And when core temperatures differ from pallet to pallet, you can be sure that remaining shelf-life will vary, as well. A recent study of a blackberry supply chain demonstrated that these variations led to substantial differences in shelf life between pallets of otherwise identical blackberries all sourced from the same farm. The study showed that “57% of berries arrived at the packhouse with insufficient remaining shelf life for longer transport routes.” (3) With management unable to see or act upon this information, pallets with less remaining life were sent to distant receivers, and ended up as shrink.
Dr. John Ryan, a food safety expert, says “When food enters a transportation arena, it basically becomes invisible. Nobody knows where it is. Nobody knows what conditions it’s being shipped under.” (4) The old adage rings true; you can’t manage what you can’t measure.
Thankfully, it is a standard practice to include a temperature monitor to record the ambient conditions during long haul transport. The reports these devices create are important records to have in during an audit, and in case of a dispute about the condition of a received load.
In practice, though, these devices are often ignored, and the data that we’re paying to collect is often not checked. And when it is reviewed, quality personnel must comb through pages of raw data that only contain the history of that single transport leg. As a receiver, it is impossible to know the rest of the load's history...what happened to the products in the earlier segments of the chain?
President and Founder of Verigo, Adam Kinsey picks strawberries onsite at a large berry grower during a study of quality management and strawberry shelf life.
Truth in Transit, a Fresh Solution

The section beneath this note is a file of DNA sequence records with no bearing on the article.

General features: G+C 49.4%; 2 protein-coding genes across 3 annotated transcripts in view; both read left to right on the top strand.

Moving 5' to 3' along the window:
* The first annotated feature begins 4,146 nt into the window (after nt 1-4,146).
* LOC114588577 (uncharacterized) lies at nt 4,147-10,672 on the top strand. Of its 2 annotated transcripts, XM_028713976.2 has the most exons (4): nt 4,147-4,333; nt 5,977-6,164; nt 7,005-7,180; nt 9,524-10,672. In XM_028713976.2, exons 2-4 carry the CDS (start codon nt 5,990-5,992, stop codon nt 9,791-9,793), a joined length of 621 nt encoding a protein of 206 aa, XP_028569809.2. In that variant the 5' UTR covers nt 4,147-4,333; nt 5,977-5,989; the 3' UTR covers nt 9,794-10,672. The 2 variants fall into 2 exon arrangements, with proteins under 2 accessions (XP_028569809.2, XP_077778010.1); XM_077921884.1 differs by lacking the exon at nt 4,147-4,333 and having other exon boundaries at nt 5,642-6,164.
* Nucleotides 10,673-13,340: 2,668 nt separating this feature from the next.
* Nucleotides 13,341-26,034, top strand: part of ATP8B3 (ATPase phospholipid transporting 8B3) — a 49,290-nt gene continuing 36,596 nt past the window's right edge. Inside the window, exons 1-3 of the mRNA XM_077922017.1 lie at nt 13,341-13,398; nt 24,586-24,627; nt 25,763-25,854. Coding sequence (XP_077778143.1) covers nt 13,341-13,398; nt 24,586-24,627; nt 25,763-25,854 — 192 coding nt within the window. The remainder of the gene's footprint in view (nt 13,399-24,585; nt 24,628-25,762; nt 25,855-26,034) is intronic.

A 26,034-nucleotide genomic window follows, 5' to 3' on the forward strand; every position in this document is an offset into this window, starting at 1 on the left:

A 20% reduction in today’s supply chain shrink will result in $1.4 billion in additional revenue, or enough to provide fresh produce to an additional 1.4 million Americans per year (5). For the team at Verigo, it's their mission to make that a reality.
After 4 years of R&D, they have launched a leading IoT platform built for the perishable the supply chain. When attached at any point in the chain, wireless Pod devices with Bluetooth Low Energy create "smart pallets" that monitor themselves and communicate continuously while in transit. Logistics and QA staff use mobile apps on Android and iOS devices to access data directly from the Pods during shipping and receiving, and all information is sent to a secure cloud platform for global visibility and automatic record keeping. The purpose of these tools is to empower growers, shippers, and retailers to prevent food waste before it happens and ensure maximum quality and safety for the consumer.
The key to the new Pod Quality monitoring device is the Quality Analysis engine it contains which translates raw sensor data into a single, actionable metric called Product Life. This metric results from the analysis of a number of variables -- commodity type, initial quality, and product temperature -- and translates them to display the number of days of actual remaining shelf-life of that product. Leveraging over 30 years of research from the USDA and studies with growers such as Driscolls and Berry World, Verigo has developed a growing library of unique Product Life Profiles which each characterize the degradation characteristics of a particular commodity, from Asparagus to Zucchini.
In a few seconds, a Pod Quality device can be wirelessly configured with the Profile of the specific commodity that it will monitor. A manager can then adjust the Initial Product Life based on the known quality of a particular pallet or load. Finally, the device is activated and placed next to the product in the pallet.